Biographical Database of NAWSA Suffragists, 1890-1920

Biography of Rebecca Buffum Spring, 1811-1911

By Linda Avery, Writer/Researcher, San Clemente, California

Abolitionist, Prison Reformer, Founder of Utopian Communities, Founder of Eagleswood School

Rebecca Buffum was born on June 8, 1811, in Providence, Rhode Island, to politically active Quakers and abolitionists, Arnold Buffum and Rebecca Gould. Arnold was the first president of the New England Antislavery Society and her sister, Elizabeth, became an activist for suffrage and prison reform. Rebecca attended the Quaker-run Smithfield Academy. She taught in a factory school for mill children in Massachusetts, the first of its kind in the area, and at the Philadelphia Colored Infant School, an integrated, coeducational institution.

In 1836, Rebecca married Marcus Spring, a successful wholesale merchant, who invested his wealth to promote many pre-Civil war causes such as suffrage, abolition, and utopian communities. His support for social reform aligned with Rebecca's passion for education and abolition. They had three children and correspondence between them reveals they had an egalitarian relationship.

The Springs founded two utopian communities in New Jersey--the North American Phalanx, which was the most successful communitarian experiment of the period, and the Raritan Bay Union, an idealistic community made up of antislavery liberals, artists, and literary people. Rebecca also established Eagleswood at Raritan, a progressive, coeducational school which hosted several abolitionists, Unitarians, Quakers, and women's rights activists. They also supported a school for slave children, a soup kitchen to aid fugitives and refugees going north after the Emancipation Proclamation, and Eagleswood was a station along the Underground Railroad.

Rebecca Spring attended the women's rights convention held in Worcester, Mass. in 1851 and was remembered in later years as an ardent supporter of woman suffrage. In a 1906 volume, The Mother of Clubs: Caroline M. Seymour Severance, there is a photo of Spring with the California suffrage leader, Caroline Severance, and Susan B. Anthony (see below). She supported woman suffrage for decades, but there is no evidence that she took particularly public or controversial actions to promote the cause.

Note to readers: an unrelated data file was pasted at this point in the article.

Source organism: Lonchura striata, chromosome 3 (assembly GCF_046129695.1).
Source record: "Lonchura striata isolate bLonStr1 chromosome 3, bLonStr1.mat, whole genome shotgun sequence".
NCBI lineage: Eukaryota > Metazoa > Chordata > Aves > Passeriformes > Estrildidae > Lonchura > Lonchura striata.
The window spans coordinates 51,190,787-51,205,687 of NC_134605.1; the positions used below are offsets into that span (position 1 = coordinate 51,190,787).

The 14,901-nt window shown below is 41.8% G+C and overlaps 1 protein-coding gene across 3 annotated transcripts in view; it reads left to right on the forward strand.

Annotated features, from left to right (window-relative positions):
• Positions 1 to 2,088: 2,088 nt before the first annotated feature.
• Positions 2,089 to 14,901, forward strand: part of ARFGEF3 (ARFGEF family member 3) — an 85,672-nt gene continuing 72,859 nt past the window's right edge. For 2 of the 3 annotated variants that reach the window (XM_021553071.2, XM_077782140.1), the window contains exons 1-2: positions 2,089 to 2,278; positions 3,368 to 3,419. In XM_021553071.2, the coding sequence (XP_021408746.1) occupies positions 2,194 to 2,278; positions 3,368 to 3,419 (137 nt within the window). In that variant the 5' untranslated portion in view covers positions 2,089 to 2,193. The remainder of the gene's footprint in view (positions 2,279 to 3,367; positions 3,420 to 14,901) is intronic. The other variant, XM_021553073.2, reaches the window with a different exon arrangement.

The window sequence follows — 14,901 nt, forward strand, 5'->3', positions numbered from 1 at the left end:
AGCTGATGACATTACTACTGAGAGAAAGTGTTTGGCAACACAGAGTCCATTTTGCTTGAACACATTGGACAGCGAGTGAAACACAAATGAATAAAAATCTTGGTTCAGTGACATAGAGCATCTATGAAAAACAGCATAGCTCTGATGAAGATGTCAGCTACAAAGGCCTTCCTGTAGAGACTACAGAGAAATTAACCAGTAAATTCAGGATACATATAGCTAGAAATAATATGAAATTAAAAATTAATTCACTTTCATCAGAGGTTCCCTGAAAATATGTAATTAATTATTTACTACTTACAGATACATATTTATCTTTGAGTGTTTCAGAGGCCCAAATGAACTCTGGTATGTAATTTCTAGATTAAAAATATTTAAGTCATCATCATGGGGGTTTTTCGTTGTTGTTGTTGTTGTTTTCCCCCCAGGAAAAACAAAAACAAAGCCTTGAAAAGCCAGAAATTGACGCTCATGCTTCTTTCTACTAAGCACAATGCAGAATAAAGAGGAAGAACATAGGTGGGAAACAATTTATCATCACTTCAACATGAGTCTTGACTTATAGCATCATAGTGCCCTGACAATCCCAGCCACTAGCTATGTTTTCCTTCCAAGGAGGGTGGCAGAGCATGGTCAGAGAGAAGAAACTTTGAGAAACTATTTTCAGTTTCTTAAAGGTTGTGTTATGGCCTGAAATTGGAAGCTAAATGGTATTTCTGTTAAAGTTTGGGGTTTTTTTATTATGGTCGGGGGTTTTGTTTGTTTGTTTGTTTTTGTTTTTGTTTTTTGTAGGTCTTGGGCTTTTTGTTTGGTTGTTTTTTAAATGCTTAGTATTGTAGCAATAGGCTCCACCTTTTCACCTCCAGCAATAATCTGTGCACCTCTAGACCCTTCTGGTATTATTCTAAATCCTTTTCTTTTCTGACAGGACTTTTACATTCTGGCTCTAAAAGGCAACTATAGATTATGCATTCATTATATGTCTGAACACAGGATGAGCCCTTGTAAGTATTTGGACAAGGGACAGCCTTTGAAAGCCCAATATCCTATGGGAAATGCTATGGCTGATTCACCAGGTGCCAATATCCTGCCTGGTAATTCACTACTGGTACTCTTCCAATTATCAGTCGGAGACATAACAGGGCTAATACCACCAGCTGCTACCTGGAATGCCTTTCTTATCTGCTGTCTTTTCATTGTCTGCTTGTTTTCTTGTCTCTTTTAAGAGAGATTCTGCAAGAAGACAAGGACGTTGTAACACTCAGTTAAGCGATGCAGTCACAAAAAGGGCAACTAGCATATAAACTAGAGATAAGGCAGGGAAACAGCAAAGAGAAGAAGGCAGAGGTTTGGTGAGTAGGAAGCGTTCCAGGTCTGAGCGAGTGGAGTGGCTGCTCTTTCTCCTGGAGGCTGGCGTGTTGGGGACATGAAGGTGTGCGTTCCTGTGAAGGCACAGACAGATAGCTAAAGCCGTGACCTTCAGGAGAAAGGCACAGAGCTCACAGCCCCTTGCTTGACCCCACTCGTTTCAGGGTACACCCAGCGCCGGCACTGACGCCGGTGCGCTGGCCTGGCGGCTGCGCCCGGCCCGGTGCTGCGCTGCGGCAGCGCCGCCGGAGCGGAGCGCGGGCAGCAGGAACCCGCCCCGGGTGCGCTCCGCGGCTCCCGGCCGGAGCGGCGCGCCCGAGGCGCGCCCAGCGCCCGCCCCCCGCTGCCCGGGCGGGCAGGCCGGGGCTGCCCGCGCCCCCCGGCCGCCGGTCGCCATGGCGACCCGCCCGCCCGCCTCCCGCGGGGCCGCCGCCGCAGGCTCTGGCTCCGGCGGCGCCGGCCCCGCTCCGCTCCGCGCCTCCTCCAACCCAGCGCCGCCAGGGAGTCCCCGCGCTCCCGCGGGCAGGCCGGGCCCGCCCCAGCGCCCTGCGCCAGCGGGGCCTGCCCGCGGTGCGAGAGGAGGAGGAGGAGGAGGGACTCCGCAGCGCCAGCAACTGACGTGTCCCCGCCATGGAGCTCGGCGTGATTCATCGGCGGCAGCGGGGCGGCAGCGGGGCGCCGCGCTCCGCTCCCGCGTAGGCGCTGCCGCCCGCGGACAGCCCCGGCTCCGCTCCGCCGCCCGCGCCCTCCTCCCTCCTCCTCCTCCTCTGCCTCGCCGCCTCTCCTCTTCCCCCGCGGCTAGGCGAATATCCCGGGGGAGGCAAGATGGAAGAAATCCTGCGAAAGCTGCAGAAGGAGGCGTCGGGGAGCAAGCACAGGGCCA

An ardent abolitionist, Rebecca's most notable undertaking occurred in 1859 when she visited John Brown in prison after he was sentenced to death for the raid on Harpers Ferry. She worked hard for his acquittal and for commuting his sentence, but both were denied. In his final hours, she comforted Brown and promised him that she would have two of his partners buried in free northern soil. She kept her promise and had their bodies disinterred and reburied at Eagleswood. Later, she opened her home to Brown's widow and Eagleswood became a place for Brown's sympathizers and other abolitionists to gather.

Unlike many highly recognized suffragists and abolitionists of the time, Rebecca was never a public face or voice for these causes. Rather, she chose a less radical form of activism and the more common path of women of this period. She walked a line between reformer and conservative, feminist and traditionalist. Under the guise of adhering to a woman's prescribed gender role, she went to Brown to comfort and support him. However, this was both a subversive and political act as she didn't choose just anyone, she chose Brown, a highly controversial political figure.

Rebecca's husband died in 1874. After this, she moved to Los Angeles and became active in many women's clubs where she promoted the arts, literature, and participation in community events. These organizations at the time offered women ways of self-expression and the opportunity be a part of the public sphere, contributing in their way to the promotion of the feminist cause. In 1904 Spring and Caroline Severance served as honorary co-chairs of the state convention of the California Equal Suffrage Association.

Rebecca Buffum Spring died on February 2, 1911, just four months short of her 100th birthday and eight months before California voters approved woman suffrage.


From Left to Right, Caroline M. Severance, Rebecca Spring, Susan B. Anthony, 1906




--Rhode Island, Vital Extracts, 1636-1899 [database on-line]. Provo, UT, USA: Operations, Inc., 2014.

--California, Death Index, 1905-1939 [database on-line]. Provo, UT, USA: Operations, Inc., 2013.

--Historical Society of Pennsylvania; Philadelphia, Pennsylvania; Historic Pennsylvania Church and Town Records; Reel: 847

--Pennsylvania and New Jersey, Church and Town Records, 1669-2013 [database on-line]. Lehi, UT, USA: Operations, Inc., 2011.

2. The Women's Project of New Jersey INC. 1997. Past and Promise: Lives of New Jersey Women. New York: Syracuse University Press.

3. Lurie, Siegel, Mappen. 2004. Encyclopedia of New Jersey. New Jersey: Rutgers University Press.

4. Wyman, Lillie Buffum Chace. 1913. American Chivalry. Boston: W.B. Clark Company.

5. Mullaney, Marmo Marie. 2010. "Feminism, Utopianism, and Domesticity: The Career of Rebecca Buffum Spring, 1811-1911." In a New Jersey Anthology, edited by Maxine N. Lurie, 163-182. New Jersey: Rutgers University Press. +rebecca+spring&source=gbs_navlinks_s

6. Lasser, Carol. "Conscience and Contradiction: The Moral Ambiguities of Antebellum Reformers Marcus and Rebecca Buffum Spring." Journal of the Early Republic, vol. 38 no. 1, 2018, pp. 1-35. Project Muse, doi:10.1353/jer.2018.0000

7. Barkin, Sarah. "Rebecca Buffum Spring and the Politics of Motherhood in Antebellum America." Presented at the Susan B. Anthony Conference held at the University of Rochester, Rochester, N.Y., March 2006. Rochester, N.Y.: University of Rochester Libraries, 2006.


Brent E. Kinser, "Rebecca Buffum Spring and the Carlyles," Carlyle Studies Annual, No. 23 (2007), 157-68.

back to top